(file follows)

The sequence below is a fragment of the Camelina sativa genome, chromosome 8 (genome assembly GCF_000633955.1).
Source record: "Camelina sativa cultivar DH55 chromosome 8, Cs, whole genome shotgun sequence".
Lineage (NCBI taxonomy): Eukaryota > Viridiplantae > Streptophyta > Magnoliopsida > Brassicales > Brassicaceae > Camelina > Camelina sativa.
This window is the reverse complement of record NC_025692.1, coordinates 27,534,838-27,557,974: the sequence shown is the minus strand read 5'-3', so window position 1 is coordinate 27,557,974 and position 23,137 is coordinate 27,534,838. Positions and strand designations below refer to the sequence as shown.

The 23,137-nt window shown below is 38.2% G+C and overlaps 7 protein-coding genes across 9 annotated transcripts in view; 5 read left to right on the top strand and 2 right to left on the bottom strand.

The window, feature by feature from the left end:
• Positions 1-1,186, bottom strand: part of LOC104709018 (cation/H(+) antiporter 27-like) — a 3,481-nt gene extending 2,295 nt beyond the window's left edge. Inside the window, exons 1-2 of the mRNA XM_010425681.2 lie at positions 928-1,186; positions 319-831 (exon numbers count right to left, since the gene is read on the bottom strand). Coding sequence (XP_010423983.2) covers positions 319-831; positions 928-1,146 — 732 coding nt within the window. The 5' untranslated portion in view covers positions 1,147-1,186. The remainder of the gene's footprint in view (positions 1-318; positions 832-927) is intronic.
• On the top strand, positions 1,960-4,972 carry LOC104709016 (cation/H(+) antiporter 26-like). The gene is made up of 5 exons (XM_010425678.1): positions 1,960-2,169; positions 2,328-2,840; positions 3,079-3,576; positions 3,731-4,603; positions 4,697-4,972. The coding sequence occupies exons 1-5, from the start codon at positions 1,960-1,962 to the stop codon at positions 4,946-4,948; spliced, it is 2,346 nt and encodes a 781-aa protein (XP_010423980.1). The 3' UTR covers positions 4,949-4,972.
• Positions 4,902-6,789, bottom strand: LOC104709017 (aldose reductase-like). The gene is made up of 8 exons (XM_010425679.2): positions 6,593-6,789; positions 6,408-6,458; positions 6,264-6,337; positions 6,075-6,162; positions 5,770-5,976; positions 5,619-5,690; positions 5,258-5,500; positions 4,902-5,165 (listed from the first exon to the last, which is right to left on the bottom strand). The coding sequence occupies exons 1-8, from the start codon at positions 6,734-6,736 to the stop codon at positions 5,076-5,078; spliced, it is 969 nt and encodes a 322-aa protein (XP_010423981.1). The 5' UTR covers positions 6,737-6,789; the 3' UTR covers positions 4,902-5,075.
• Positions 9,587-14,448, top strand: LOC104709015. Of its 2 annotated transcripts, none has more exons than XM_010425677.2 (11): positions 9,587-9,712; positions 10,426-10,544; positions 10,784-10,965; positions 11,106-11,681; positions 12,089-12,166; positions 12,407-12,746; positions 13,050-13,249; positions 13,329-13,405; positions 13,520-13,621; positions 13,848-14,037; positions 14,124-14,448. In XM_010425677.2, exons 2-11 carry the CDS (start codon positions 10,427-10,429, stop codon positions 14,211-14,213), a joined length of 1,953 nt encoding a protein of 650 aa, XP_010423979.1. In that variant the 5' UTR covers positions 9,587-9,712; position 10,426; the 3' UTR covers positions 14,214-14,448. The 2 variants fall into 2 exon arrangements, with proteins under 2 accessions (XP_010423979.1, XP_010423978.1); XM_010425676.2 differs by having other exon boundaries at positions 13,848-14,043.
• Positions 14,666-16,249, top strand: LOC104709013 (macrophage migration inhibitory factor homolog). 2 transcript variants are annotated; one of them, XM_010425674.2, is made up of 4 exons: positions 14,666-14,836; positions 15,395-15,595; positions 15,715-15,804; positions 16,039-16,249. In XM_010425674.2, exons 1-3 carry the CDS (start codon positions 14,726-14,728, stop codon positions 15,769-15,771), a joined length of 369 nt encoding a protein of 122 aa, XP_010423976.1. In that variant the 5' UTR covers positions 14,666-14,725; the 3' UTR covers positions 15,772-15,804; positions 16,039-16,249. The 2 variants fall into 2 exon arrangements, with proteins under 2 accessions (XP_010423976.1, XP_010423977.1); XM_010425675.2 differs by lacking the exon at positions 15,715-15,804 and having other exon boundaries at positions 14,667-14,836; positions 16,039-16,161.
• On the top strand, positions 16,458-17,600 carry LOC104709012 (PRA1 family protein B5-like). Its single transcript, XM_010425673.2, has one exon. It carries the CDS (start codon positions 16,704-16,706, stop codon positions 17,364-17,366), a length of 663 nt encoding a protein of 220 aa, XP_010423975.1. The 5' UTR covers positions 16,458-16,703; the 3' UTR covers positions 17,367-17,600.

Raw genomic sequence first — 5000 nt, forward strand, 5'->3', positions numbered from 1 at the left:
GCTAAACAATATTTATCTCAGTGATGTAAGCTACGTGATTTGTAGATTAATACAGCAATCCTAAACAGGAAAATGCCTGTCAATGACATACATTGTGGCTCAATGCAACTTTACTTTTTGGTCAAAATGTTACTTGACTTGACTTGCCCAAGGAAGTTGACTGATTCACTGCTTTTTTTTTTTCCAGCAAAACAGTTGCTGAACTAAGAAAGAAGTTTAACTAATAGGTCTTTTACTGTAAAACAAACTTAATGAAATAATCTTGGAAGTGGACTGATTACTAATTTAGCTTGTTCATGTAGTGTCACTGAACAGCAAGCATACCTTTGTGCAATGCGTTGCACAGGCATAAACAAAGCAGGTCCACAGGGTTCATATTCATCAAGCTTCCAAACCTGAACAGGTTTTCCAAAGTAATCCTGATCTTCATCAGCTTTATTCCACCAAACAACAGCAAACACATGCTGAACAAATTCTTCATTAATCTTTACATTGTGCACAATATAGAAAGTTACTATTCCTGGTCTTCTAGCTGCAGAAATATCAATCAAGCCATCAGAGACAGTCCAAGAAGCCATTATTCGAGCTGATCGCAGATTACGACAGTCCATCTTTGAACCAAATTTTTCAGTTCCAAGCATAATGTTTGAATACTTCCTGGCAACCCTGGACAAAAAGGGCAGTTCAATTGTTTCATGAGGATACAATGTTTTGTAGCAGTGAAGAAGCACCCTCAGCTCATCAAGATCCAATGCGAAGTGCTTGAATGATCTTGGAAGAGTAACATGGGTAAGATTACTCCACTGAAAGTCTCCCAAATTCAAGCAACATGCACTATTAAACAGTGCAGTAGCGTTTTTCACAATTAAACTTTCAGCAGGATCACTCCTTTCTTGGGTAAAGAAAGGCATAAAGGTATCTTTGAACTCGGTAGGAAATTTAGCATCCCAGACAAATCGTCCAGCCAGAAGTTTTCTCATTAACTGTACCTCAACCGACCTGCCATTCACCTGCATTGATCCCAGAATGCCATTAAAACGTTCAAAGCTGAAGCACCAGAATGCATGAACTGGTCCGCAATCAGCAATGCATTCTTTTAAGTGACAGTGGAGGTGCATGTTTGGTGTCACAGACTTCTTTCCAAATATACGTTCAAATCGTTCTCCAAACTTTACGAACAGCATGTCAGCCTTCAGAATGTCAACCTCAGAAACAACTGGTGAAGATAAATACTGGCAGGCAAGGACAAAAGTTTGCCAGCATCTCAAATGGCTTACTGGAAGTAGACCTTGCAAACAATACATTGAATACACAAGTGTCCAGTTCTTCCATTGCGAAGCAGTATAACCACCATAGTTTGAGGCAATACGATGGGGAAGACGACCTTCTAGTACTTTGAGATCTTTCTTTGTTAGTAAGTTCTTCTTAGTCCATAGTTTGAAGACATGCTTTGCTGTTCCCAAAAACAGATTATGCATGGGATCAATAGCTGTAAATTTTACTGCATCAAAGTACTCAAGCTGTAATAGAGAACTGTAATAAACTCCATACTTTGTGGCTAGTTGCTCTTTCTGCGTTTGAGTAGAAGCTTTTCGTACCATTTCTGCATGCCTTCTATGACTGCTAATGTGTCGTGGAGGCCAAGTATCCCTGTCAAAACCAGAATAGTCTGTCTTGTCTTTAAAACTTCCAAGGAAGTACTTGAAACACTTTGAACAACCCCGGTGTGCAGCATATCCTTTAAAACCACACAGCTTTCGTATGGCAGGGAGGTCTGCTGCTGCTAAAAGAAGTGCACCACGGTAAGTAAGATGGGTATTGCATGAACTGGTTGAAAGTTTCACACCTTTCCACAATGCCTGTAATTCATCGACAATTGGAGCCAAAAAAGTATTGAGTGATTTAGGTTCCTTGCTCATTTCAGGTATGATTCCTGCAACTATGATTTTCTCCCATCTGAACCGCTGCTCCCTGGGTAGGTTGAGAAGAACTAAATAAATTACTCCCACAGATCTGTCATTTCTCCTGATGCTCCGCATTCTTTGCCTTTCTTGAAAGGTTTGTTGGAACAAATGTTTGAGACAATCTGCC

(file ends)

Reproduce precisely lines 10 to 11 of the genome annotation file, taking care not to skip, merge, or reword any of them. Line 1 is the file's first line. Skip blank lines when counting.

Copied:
• Positions 9,587-14,448, top strand: LOC104709015. Of its 2 annotated transcripts, none has more exons than XM_010425677.2 (11): positions 9,587-9,712; positions 10,426-10,544; positions 10,784-10,965; positions 11,106-11,681; positions 12,089-12,166; positions 12,407-12,746; positions 13,050-13,249; positions 13,329-13,405; positions 13,520-13,621; positions 13,848-14,037; positions 14,124-14,448. In XM_010425677.2, exons 2-11 carry the CDS (start codon positions 10,427-10,429, stop codon positions 14,211-14,213), a joined length of 1,953 nt encoding a protein of 650 aa, XP_010423979.1. In that variant the 5' UTR covers positions 9,587-9,712; position 10,426; the 3' UTR covers positions 14,214-14,448. The 2 variants fall into 2 exon arrangements, with proteins under 2 accessions (XP_010423979.1, XP_010423978.1); XM_010425676.2 differs by having other exon boundaries at positions 13,848-14,043.
• Positions 14,666-16,249, top strand: LOC104709013 (macrophage migration inhibitory factor homolog). 2 transcript variants are annotated; one of them, XM_010425674.2, is made up of 4 exons: positions 14,666-14,836; positions 15,395-15,595; positions 15,715-15,804; positions 16,039-16,249. In XM_010425674.2, exons 1-3 carry the CDS (start codon positions 14,726-14,728, stop codon positions 15,769-15,771), a joined length of 369 nt encoding a protein of 122 aa, XP_010423976.1. In that variant the 5' UTR covers positions 14,666-14,725; the 3' UTR covers positions 15,772-15,804; positions 16,039-16,249. The 2 variants fall into 2 exon arrangements, with proteins under 2 accessions (XP_010423976.1, XP_010423977.1); XM_010425675.2 differs by lacking the exon at positions 15,715-15,804 and having other exon boundaries at positions 14,667-14,836; positions 16,039-16,161.